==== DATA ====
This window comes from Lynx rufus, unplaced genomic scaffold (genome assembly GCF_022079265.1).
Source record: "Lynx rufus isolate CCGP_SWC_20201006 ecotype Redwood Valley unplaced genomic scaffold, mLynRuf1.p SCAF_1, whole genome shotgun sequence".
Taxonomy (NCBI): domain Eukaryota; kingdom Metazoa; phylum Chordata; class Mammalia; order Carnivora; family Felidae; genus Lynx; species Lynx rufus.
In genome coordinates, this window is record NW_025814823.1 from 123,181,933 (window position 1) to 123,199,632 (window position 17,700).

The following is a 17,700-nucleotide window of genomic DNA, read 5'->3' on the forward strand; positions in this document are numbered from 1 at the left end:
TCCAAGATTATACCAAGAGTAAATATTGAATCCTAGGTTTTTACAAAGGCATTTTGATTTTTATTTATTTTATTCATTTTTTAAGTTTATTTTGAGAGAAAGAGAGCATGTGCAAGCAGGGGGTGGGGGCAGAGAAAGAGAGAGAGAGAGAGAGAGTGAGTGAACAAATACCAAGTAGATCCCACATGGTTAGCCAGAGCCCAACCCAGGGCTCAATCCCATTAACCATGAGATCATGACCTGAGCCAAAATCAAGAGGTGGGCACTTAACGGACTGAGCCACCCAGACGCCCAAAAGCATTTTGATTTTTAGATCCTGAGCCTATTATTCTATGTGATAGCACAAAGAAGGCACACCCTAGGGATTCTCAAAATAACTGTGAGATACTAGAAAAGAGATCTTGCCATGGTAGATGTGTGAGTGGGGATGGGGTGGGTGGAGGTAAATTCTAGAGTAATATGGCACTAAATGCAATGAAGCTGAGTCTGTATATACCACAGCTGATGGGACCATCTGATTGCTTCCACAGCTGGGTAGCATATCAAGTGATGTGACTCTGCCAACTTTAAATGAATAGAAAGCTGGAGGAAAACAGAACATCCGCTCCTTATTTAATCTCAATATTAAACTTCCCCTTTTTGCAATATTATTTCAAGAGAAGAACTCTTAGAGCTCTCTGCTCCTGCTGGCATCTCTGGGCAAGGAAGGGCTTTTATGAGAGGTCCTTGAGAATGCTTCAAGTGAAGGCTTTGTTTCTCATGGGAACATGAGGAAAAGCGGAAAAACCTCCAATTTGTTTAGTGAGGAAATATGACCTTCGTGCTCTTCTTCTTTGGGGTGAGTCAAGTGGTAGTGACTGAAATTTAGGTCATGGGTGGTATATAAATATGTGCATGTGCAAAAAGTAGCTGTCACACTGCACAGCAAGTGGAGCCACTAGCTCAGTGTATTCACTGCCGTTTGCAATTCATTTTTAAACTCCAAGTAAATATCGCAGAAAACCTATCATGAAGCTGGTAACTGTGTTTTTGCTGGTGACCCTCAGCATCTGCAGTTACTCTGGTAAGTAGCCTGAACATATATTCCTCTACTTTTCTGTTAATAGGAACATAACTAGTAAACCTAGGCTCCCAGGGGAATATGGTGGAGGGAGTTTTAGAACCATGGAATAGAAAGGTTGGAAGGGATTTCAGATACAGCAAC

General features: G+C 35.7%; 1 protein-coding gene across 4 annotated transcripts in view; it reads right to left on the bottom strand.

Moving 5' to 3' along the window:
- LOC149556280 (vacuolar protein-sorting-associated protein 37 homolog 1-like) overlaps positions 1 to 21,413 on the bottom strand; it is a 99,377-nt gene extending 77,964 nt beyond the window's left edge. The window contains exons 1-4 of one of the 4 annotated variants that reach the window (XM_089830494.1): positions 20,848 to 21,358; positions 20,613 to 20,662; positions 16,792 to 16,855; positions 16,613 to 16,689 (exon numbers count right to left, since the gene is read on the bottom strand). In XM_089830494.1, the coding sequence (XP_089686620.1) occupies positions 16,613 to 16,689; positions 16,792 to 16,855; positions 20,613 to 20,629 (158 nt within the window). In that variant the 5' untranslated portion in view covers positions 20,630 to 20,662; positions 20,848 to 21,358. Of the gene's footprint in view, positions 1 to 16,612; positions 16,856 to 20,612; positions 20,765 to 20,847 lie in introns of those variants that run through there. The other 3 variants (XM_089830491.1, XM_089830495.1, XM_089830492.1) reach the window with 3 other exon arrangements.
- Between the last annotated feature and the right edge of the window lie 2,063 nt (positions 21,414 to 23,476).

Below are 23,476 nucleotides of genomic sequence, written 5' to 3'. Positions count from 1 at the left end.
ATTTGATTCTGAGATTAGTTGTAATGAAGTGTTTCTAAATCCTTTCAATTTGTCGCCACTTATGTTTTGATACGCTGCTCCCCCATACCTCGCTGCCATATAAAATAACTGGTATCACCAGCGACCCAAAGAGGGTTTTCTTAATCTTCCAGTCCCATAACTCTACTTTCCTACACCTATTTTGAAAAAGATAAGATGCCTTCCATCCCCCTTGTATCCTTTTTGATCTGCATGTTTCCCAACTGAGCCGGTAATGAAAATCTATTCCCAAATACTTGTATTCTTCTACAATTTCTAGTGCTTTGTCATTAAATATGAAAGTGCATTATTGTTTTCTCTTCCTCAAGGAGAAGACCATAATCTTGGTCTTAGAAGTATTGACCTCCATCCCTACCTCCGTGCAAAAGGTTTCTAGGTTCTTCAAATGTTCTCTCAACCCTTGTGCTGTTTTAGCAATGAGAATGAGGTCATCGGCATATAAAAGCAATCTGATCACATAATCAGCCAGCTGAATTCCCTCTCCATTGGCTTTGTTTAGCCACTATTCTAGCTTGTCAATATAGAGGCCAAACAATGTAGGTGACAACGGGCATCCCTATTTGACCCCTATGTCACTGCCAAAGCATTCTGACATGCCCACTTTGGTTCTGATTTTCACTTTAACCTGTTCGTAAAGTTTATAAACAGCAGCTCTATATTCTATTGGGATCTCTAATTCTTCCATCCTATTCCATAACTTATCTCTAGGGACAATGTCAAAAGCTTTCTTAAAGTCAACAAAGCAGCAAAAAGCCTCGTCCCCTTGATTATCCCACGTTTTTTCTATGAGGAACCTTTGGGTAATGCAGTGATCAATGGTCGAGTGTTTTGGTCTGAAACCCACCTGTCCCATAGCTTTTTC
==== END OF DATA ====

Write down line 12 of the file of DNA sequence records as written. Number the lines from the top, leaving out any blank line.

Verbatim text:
ATTTGATTCTGAGATTAGTTGTAATGAAGTGTTTCTAAATCCTTTCAATTTGTCGCCACTTATGTTTTGATACGCTGCTCCCCCATACCTCGCTGCCATATAAAATAACTGGTATCACCAGCGACCCAAAGAGGGTTTTCTTAATCTTCCAGTCCCATAACTCTACTTTCCTACACCTATTTTGAAAAAGATAAGATGCCTTCCATCCCCCTTGTATCCTTTTTGATCTGCATGTTTCCCAACTGAGCCGGTAATGAAAATCTATTCCCAAATACTTGTATTCTTCTACAATTTCTAGTGCTTTGTCATTAAATATGAAAGTGCATTATTGTTTTCTCTTCCTCAAGGAGAAGACCATAATCTTGGTCTTAGAAGTATTGACCTCCATCCCTACCTCCGTGCAAAAGGTTTCTAGGTTCTTCAAATGTTCTCTCAACCCTTGTGCTGTTTTAGCAATGAGAATGAGGTCATCGGCATATAAAAGCAATCTGATCACATAATCAGCCAGCTGAATTCCCTCTCCATTGGCTTTGTTTAGCCACTATTCTAGCTTGTCAATATAGAGGCCAAACAATGTAGGTGACAACGGGCATCCCTATTTGACCCCTATGTCACTGCCAAAGCATTCTGACATGCCCACTTTGGTTCTGATTTTCACTTTAACCTGTTCGTAAAGTTTATAAACAGCAGCTCTATATTCTATTGGGATCTCTAATTCTTCCATCCTATTCCATAACTTATCTCTAGGGACAATGTCAAAAGCTTTCTTAAAGTCAACAAAGCAGCAAAAAGCCTCGTCCCCTTGATTATCCCACGTTTTTTCTATGAGGAACCTTTGGGTAATGCAGTGATCAATGGTCGAGTGTTTTGGTCTGAAACCCACCTGTCCCATAGCTTTTTC